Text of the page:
The BAE Systems Taranis, a prototype unmanned combat aerial vehicle. QinetiQ Group @ Flickr (CC BY-NC-ND)
The BAE Systems Taranis, a prototype unmanned combat aerial vehicle. QinetiQ Group @ Flickr (CC BY-NC-ND)

Welcome to a discussion on the relationship between artificial intelligence, its likely uses in warfare, and how the technology could be controlled.

Artificial intelligence has the potential to revolutionize many aspects of our lives, not least warfare. As cars become capable of driving themselves similar technology can be used to create weapons which can autonomously move, identify targets and then chose to destroy them.

Such weapons raise profound questions regarding how wars of the future are likely to be fought. Robotic weapons will be able to: process information far quicker than humans, make decisions without emotions such as fear or anger, follow orders precisely, and have no regard for self-preservation. But at least in the foreseeable future they will remain governed by a set of programs and algorithms that will not be able to comprehend complex environments and ethical dilemmas that humans commonly navigate.

The control over robotic technology poses important questions for the laws of war, other means by which governments try to prevent atrocities, and the military balance between states and non-state actors. Should autonomous weapons be banned or regulated via new international instruments; or is it more important to promote respect for existing rules? At the heart of the debate lies a moral question – should the decision to kill be taken by another human, or by a machine.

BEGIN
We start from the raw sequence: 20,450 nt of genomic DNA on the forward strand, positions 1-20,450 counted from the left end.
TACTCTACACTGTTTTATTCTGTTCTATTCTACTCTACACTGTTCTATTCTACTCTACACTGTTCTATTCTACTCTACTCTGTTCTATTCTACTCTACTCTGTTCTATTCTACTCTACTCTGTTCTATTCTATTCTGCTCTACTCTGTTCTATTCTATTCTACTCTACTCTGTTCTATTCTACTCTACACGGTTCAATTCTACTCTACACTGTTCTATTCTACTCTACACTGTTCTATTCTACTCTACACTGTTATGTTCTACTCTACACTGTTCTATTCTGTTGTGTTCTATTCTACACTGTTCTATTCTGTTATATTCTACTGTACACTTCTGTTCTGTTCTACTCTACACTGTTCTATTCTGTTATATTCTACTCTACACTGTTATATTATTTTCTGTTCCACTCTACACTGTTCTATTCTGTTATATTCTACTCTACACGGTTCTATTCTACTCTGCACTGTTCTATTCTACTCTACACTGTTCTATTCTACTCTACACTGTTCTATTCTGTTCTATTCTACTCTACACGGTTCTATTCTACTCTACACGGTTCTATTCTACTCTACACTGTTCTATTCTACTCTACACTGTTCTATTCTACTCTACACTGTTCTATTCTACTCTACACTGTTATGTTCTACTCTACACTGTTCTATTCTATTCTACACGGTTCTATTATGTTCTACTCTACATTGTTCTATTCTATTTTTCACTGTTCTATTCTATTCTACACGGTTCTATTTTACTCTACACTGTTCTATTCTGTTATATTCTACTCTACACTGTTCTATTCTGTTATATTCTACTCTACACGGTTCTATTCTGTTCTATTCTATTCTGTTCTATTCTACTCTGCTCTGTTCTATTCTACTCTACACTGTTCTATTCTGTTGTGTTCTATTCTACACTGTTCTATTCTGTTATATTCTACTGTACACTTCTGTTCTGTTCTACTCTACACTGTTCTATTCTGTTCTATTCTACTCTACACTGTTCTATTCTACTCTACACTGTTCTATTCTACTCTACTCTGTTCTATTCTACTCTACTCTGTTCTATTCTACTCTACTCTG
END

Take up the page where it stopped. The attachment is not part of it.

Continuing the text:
These issues and others will be discussed by:

  • Denise Garcia, Professor of the College of Social Sciences and Humanities, Northeastern University, Boston, and Nobel Peace Institute Fellow, Oslo (currently in residence).

Denise has recently written several publications on future technology, conflict and law - including the article:Future arms, technologies, and international law: Preventive security governance.

Nicholas has worked for many years on the relationship between military technology and warfare, especially concerning its acquisition and use by non-state actors.

  • Gentian Zyberi, Professor, Norwegian Centre for Human Rights, University of Oslo.

As well as being a distinguished scholar, Gentian is a member of the Permanent Court of Arbitration in The Hague, and has been nominated for a place in the United Nations International Law Commission.

The discussion will be chaired by Maria Gabrielsen Jumbert, who is Research Director at the Peace Research Institute Oslo, Director of the Norwegian Centre for Humanitarian Studies and editor of the recent book The Good Drone.